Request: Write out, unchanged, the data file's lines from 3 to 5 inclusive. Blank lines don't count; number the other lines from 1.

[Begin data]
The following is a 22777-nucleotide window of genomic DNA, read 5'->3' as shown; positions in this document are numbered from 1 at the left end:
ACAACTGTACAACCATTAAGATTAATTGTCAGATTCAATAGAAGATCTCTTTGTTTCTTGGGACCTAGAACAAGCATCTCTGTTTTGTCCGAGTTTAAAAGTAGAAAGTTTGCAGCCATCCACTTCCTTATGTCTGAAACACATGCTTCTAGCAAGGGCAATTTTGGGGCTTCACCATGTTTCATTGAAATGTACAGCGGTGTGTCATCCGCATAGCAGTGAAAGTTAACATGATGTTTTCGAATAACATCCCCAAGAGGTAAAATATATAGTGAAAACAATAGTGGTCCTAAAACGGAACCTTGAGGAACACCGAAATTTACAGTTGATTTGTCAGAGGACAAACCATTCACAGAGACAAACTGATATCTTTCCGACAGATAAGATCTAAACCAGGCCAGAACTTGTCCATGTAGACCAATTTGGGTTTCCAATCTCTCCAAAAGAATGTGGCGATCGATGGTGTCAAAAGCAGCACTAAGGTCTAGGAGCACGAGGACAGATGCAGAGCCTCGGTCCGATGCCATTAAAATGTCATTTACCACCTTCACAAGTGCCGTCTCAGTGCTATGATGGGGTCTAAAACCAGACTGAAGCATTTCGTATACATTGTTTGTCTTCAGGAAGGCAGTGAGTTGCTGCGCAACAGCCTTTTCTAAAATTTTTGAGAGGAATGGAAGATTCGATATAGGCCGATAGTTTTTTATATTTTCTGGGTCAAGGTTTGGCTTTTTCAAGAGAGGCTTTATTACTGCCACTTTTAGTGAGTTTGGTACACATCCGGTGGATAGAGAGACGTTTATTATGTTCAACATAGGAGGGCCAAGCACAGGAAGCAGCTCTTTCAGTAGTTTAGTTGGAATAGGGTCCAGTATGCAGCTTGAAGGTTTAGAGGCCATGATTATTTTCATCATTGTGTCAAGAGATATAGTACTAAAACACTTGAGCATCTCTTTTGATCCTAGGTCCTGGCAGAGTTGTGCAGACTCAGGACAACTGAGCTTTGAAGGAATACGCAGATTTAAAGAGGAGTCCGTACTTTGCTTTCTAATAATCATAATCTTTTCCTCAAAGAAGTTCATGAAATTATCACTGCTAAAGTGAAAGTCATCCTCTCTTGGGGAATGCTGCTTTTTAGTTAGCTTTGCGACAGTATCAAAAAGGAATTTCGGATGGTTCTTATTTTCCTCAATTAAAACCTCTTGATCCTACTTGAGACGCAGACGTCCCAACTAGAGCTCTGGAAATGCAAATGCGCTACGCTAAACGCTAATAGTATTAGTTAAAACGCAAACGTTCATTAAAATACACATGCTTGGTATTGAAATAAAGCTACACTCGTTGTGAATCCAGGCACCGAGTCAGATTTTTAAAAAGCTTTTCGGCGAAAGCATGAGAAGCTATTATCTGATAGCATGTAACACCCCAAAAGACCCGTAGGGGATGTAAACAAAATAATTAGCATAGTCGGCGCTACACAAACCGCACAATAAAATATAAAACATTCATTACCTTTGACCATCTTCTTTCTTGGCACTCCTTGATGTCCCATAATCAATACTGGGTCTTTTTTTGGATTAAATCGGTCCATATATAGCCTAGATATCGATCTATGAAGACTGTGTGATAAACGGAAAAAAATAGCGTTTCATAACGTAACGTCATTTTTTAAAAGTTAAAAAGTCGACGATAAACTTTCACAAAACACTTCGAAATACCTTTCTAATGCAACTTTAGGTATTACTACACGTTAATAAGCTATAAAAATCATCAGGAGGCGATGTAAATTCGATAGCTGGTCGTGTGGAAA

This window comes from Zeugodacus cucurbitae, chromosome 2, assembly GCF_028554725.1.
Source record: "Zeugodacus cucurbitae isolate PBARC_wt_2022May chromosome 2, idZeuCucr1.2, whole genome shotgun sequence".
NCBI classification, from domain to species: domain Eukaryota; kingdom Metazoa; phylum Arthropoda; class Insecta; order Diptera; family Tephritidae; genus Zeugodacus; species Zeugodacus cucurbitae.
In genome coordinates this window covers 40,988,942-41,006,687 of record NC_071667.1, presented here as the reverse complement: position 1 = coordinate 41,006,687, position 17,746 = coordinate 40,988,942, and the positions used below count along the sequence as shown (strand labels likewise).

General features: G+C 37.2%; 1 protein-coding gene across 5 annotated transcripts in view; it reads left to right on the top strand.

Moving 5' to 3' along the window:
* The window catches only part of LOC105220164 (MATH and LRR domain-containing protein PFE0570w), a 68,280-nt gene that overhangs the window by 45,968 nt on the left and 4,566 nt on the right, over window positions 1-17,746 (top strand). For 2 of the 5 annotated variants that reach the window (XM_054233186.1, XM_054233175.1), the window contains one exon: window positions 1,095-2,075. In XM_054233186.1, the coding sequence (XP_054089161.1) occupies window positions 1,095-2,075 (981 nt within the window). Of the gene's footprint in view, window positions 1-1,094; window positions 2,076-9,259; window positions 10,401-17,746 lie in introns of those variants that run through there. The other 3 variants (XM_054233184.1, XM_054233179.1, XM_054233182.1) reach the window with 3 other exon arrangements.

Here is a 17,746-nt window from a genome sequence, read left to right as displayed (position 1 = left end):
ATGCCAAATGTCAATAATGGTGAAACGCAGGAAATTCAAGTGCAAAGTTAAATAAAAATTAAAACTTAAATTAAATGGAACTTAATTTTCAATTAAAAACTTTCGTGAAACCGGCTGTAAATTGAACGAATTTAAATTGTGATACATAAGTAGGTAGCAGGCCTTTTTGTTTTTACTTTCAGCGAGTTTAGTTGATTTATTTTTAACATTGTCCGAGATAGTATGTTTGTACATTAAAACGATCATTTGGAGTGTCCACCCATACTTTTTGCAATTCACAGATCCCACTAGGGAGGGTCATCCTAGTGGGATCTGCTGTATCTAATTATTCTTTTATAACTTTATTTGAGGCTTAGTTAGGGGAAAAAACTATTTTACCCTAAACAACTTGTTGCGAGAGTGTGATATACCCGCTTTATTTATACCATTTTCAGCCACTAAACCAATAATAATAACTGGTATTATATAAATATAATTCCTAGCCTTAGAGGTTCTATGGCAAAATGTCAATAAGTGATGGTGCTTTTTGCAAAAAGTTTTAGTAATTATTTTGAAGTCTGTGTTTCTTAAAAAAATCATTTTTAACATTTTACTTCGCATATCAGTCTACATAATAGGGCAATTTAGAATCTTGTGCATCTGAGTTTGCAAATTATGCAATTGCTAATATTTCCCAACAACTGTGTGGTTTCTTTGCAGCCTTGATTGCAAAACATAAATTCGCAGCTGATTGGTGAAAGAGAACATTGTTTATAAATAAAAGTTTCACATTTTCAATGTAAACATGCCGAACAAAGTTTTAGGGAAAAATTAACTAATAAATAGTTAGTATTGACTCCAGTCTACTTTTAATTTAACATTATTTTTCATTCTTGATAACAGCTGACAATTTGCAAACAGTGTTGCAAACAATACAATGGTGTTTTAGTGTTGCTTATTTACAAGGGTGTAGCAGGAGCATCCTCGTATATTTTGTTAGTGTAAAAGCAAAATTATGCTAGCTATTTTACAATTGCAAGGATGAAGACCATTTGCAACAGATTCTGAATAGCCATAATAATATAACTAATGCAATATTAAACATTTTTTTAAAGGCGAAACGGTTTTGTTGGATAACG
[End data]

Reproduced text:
This window comes from Zeugodacus cucurbitae, chromosome 2, assembly GCF_028554725.1.
Source record: "Zeugodacus cucurbitae isolate PBARC_wt_2022May chromosome 2, idZeuCucr1.2, whole genome shotgun sequence".
NCBI classification, from domain to species: domain Eukaryota; kingdom Metazoa; phylum Arthropoda; class Insecta; order Diptera; family Tephritidae; genus Zeugodacus; species Zeugodacus cucurbitae.